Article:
The Hint o' Hairst
It's dowie in the hint o' hairst,
At the wa-gang o' the swallow,
When the wind grows cauld, and the burns grow bauld,
And the wuds are hingin' yellow ;
But oh, it's dowier far to see
The wa-gang o' her the hert gangs wi',
The deid-set o' a shinin' e'e -
That darkens the weary world on thee.
There was mickle love atween us twa -
Oh, twa could ne'er been fonder ;
And the thing on yird was never made,
That could ha'e gart us sunder.
But the way of Heaven's abune a' ken,
And we maun bear what it likes to sen' -
It's comfort, though, to weary men,
That the warst o' this warld's waes maun en'.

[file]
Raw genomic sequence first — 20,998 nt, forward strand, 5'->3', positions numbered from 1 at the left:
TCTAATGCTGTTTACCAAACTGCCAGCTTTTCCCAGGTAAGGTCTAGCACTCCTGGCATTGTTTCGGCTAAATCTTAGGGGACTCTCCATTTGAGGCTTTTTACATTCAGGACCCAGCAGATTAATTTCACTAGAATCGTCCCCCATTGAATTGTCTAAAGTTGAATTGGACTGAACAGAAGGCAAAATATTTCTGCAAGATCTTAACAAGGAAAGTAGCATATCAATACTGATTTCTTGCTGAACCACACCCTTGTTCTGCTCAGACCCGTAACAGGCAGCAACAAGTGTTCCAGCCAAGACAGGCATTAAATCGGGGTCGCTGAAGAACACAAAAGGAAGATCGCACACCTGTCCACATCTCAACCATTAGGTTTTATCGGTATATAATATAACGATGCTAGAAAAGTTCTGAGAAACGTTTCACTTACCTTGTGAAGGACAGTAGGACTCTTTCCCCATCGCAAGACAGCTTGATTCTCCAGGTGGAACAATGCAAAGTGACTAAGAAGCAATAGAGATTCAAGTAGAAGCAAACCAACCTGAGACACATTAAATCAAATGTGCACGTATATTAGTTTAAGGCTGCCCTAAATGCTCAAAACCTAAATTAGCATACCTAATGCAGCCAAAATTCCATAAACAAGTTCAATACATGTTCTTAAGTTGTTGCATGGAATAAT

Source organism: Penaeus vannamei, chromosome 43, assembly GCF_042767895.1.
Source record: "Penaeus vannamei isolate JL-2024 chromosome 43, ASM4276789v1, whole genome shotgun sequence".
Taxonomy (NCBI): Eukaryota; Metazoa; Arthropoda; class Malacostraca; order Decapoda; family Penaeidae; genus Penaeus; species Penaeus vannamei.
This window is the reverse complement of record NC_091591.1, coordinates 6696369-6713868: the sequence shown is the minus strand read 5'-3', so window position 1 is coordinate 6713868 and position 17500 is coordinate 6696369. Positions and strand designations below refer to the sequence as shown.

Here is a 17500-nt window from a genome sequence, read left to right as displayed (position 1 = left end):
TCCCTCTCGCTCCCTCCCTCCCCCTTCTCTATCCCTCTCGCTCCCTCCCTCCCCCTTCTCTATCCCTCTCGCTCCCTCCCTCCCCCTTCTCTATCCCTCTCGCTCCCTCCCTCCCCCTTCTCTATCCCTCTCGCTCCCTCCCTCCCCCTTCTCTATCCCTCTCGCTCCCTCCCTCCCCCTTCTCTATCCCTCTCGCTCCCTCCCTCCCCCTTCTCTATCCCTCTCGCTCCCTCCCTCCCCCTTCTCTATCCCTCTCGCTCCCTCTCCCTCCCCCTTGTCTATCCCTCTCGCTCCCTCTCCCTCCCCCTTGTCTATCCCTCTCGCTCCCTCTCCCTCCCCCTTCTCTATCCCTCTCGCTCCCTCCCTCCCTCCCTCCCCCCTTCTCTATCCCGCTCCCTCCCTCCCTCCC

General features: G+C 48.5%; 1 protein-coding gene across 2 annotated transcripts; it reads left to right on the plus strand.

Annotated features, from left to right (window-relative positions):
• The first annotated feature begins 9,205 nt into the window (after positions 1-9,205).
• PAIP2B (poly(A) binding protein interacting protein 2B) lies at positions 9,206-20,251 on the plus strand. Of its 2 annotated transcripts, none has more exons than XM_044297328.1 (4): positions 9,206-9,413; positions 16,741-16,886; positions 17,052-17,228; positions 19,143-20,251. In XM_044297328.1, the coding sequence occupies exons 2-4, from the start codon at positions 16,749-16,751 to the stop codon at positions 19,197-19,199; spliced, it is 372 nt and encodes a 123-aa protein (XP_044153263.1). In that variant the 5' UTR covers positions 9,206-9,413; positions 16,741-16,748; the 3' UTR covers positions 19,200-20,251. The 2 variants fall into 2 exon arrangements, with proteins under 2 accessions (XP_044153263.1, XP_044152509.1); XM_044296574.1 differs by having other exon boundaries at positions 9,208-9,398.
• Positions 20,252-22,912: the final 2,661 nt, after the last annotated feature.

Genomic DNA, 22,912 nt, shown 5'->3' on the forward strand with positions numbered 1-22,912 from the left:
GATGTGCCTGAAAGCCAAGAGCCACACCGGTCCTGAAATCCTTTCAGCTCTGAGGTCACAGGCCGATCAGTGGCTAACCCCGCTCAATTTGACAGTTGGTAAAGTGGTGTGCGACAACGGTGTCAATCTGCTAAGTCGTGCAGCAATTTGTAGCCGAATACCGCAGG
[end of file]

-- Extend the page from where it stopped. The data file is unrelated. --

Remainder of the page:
There's mony things that come and gae,
Just kent, and syne forgotten ;
And the flowers that busk a bonnie brae,
Gin anither year lie rotten.
But the last look o' that lovely e'e,
And the dying grip she ga'e to me,
They're settled like eternitie -
Oh, Mary ! that I were wi' thee.
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Comments about this poem (The Hint o' Hairst by Hew Ainslie )
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